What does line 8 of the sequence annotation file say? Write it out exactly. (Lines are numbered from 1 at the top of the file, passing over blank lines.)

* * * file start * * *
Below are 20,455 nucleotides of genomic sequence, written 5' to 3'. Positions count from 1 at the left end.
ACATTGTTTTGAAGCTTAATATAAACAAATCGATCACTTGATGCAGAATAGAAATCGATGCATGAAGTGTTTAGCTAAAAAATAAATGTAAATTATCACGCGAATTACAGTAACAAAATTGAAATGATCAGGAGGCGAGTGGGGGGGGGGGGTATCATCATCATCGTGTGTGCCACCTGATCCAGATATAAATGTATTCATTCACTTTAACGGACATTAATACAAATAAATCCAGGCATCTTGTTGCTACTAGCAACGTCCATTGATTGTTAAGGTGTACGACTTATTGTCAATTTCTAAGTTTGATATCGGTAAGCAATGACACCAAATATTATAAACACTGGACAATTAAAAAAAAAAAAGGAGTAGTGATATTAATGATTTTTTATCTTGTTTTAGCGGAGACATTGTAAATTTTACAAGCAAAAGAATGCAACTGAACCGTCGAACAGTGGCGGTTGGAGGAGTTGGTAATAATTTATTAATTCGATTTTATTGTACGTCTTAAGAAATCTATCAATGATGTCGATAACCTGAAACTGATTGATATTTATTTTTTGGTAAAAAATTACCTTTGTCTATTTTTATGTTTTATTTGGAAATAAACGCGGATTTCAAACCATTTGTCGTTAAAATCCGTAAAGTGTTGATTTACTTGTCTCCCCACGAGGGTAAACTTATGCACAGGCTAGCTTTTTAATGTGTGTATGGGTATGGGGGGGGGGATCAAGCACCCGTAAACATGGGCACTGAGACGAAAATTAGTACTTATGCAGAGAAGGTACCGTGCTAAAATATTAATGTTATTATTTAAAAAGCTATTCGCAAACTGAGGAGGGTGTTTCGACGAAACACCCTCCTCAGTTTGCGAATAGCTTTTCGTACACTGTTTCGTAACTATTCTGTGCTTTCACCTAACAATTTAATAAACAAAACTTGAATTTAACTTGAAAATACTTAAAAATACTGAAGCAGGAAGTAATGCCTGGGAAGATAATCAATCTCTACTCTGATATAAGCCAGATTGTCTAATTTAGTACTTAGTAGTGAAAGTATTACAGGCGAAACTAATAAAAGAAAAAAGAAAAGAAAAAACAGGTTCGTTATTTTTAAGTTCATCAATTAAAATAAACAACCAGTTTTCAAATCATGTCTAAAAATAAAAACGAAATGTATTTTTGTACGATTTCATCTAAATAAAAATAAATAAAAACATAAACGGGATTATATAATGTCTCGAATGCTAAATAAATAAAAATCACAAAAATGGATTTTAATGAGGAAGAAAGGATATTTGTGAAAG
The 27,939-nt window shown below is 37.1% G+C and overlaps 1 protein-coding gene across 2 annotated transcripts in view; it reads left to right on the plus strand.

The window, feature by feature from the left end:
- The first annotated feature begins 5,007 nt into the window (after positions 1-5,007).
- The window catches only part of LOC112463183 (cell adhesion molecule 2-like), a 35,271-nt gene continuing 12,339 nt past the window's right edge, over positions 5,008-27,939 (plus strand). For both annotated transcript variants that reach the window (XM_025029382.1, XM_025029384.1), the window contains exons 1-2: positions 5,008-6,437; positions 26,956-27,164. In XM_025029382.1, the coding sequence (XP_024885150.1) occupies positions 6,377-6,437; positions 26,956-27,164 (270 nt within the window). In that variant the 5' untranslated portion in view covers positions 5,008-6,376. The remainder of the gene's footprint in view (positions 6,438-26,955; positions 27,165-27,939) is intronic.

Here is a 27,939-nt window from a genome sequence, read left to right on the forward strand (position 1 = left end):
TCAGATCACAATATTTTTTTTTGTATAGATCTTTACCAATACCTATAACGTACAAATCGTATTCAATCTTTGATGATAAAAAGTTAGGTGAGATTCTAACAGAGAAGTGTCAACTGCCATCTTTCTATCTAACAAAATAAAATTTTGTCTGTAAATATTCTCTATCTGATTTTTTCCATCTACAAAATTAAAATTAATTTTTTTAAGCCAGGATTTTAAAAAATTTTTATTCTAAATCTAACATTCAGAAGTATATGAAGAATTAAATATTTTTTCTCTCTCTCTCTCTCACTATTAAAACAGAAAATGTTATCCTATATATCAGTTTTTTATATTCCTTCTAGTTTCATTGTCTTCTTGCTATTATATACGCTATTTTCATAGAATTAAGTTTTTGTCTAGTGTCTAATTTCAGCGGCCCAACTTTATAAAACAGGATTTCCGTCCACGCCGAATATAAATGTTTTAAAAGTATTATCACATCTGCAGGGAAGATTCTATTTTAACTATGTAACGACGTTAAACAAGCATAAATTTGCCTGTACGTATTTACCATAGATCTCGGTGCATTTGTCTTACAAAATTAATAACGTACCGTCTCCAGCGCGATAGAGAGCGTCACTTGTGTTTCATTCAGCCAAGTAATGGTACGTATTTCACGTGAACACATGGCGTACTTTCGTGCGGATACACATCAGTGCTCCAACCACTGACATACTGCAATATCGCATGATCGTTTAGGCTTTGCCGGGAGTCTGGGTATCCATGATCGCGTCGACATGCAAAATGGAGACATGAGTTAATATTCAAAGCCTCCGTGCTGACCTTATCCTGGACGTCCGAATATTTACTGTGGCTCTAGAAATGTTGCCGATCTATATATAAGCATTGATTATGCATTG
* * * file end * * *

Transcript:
TCAGATCACAATATTTTTTTTTGTATAGATCTTTACCAATACCTATAACGTACAAATCGTATTCAATCTTTGATGATAAAAAGTTAGGTGAGATTCTAACAGAGAAGTGTCAACTGCCATCTTTCTATCTAACAAAATAAAATTTTGTCTGTAAATATTCTCTATCTGATTTTTTCCATCTACAAAATTAAAATTAATTTTTTTAAGCCAGGATTTTAAAAAATTTTTATTCTAAATCTAACATTCAGAAGTATATGAAGAATTAAATATTTTTTCTCTCTCTCTCTCTCACTATTAAAACAGAAAATGTTATCCTATATATCAGTTTTTTATATTCCTTCTAGTTTCATTGTCTTCTTGCTATTATATACGCTATTTTCATAGAATTAAGTTTTTGTCTAGTGTCTAATTTCAGCGGCCCAACTTTATAAAACAGGATTTCCGTCCACGCCGAATATAAATGTTTTAAAAGTATTATCACATCTGCAGGGAAGATTCTATTTTAACTATGTAACGACGTTAAACAAGCATAAATTTGCCTGTACGTATTTACCATAGATCTCGGTGCATTTGTCTTACAAAATTAATAACGTACCGTCTCCAGCGCGATAGAGAGCGTCACTTGTGTTTCATTCAGCCAAGTAATGGTACGTATTTCACGTGAACACATGGCGTACTTTCGTGCGGATACACATCAGTGCTCCAACCACTGACATACTGCAATATCGCATGATCGTTTAGGCTTTGCCGGGAGTCTGGGTATCCATGATCGCGTCGACATGCAAAATGGAGACATGAGTTAATATTCAAAGCCTCCGTGCTGACCTTATCCTGGACGTCCGAATATTTACTGTGGCTCTAGAAATGTTGCCGATCTATATATAAGCATTGATTATGCATTG